Coral Caporale, JD

Coral is a jack of all trades, a talented writer, and a free spirit, always going out of her way to help people in need. Coral Caporale wrote this piece for publication in my newspaper, the East Harlem Journal when I lived there. I found it in my files and knew that I had to share it. I believe she wrote it in 2007. Her mother passed away about 6-7 years ago. Coral also recorded my “Educational Pledge” on Youtube, both in Spanish and in English. Due to my seizure several years ago, I lost contact with many people, and she was one of them. I’m happy I found “Bendicion”, its so essential in our culture, a golden gift we lost as a people. Alberto O. Cappas, co-publisher, Buffalo Latino Village (


By Coral Caporale, JD

Coral Caperale, Ph.D
Coral Caporale, Ph.D
I do not remember exactly when it started but ever since time on this earth, I have always entered my mother’s home and left it saying “Bendicion Mami” (blessing). It is the short cut for the sentence “Mami, hechame la bendicione/ Mami, give me the blessing”. To this she has always responded,”Que Dios te bendiga y te acompane/May God bless you and accompany you.” Another similar response has been “Que Dios te bendiga y te favoresca/May God bless you and favor you. “
As I recall, other fathers and mothers would bless their children with’ La Virgen Maria (The Virgin Mary) instead. It is all the same because those parents/guardians like abuelos/grandfathers and abuelas/grandmothers were acknowledging that their great prize had entered their home and it pleased them. We, as their children, entering with this holy salutation knew that the essence of any spirituality in them was being fully bestowed upon us. Sometimes profound exchanges can be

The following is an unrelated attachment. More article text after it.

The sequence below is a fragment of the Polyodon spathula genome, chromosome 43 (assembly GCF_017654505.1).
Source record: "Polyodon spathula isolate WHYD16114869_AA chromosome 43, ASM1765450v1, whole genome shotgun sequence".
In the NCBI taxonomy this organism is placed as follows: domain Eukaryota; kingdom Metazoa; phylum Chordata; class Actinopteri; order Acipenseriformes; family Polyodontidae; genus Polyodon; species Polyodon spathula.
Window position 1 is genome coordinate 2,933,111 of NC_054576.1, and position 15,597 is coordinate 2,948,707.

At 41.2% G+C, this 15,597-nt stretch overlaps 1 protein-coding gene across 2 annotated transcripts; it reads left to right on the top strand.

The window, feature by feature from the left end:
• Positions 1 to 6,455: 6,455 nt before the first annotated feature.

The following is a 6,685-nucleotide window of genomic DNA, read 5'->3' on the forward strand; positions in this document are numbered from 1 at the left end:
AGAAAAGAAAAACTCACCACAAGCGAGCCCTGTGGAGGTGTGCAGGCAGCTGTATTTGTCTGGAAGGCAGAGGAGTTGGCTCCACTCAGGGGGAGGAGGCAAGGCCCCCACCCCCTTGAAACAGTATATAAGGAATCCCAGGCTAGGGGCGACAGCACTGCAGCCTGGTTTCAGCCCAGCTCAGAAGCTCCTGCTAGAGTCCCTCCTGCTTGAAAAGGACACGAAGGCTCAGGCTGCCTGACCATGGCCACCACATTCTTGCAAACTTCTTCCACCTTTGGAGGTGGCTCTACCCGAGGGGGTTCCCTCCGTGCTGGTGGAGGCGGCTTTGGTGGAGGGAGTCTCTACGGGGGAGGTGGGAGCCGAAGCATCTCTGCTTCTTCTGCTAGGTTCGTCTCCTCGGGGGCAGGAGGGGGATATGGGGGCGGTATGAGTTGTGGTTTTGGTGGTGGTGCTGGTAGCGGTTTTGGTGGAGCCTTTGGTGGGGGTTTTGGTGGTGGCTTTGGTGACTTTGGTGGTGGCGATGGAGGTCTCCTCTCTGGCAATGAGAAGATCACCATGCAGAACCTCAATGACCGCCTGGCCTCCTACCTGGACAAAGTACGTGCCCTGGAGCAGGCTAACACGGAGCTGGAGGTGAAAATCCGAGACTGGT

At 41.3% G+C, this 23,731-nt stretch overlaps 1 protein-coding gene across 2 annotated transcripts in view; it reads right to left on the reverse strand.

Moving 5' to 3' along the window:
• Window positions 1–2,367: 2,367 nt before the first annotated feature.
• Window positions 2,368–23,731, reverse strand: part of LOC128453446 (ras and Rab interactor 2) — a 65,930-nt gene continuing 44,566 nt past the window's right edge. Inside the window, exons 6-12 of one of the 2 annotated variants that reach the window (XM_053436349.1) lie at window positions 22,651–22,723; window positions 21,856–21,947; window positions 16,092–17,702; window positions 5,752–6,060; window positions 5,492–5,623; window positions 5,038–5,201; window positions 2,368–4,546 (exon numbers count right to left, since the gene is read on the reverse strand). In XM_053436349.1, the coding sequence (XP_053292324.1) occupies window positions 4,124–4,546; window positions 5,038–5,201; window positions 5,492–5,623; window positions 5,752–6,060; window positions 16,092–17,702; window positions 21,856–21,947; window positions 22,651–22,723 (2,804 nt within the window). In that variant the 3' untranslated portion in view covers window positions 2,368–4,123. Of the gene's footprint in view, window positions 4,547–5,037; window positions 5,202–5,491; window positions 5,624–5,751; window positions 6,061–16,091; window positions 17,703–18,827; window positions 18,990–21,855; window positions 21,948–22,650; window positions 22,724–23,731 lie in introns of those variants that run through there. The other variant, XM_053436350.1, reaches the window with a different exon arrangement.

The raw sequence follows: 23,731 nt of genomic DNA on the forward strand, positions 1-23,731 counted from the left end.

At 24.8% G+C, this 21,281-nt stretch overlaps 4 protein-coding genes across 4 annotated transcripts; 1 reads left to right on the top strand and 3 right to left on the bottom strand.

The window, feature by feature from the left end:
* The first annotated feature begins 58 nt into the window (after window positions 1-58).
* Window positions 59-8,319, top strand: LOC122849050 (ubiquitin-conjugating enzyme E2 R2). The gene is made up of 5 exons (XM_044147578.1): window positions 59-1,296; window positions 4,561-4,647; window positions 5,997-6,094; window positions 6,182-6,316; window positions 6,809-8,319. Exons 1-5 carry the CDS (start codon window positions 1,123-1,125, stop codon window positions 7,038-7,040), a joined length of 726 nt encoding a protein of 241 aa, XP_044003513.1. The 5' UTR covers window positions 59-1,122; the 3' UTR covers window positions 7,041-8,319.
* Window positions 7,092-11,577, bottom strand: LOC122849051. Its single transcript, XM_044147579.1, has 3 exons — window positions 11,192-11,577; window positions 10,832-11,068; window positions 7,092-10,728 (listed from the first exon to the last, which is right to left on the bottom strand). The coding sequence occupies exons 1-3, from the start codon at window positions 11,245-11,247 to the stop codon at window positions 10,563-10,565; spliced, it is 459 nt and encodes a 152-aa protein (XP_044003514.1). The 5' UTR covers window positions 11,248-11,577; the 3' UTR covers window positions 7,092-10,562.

accomplished in the simplest manner.
The blessing/bendicion as I was growing up transcended class or societal stature. In fact, if you entered or left without asking for it, that parent/guardian would make you go back and fulfill that cultural and respectful expectation. God’s presence, thru these words, served to dignify His/hers existence in the home. Is He/Her there today thru your efforts?
What has happened that we teach our second generation children the Spanish language at home but have forgotten the tradition of ‘la bendicion’ (blessing). The exchange of these tender words between child and guardian may be the only softness that they have heard in their entire day because of the speed with which we are all expected to live. Think about that. The asking of the blessing are words that allow us total vulnerability and trust with the most important people in our lives. Every age group, on a daily basis, needs a kind gesture. La bendicion transcends religion. It bonds people and people need to feel connected to something good.
One day, as an adult, I entered my mother’s home at 6:00 pm and asked for the blessing as she was making a richly perfumed sofrito where your nose rose to the fragrance of olive oil, recao, ajisitos dulces, onions and green peppers, dancing in some red tomato sauce. You heard the chattering of all those spices frying away on that hot stove. Without losing the rhythm of her cooking, she immediately gave me her bendicion. In fact, she did not even looked at me as she moved that big spoon in that metal clanking pot but the bendicion surpassed her cooking task. Her ‘child’ had entered and that love needed to be addressed without reservation so she responded and still remained focused.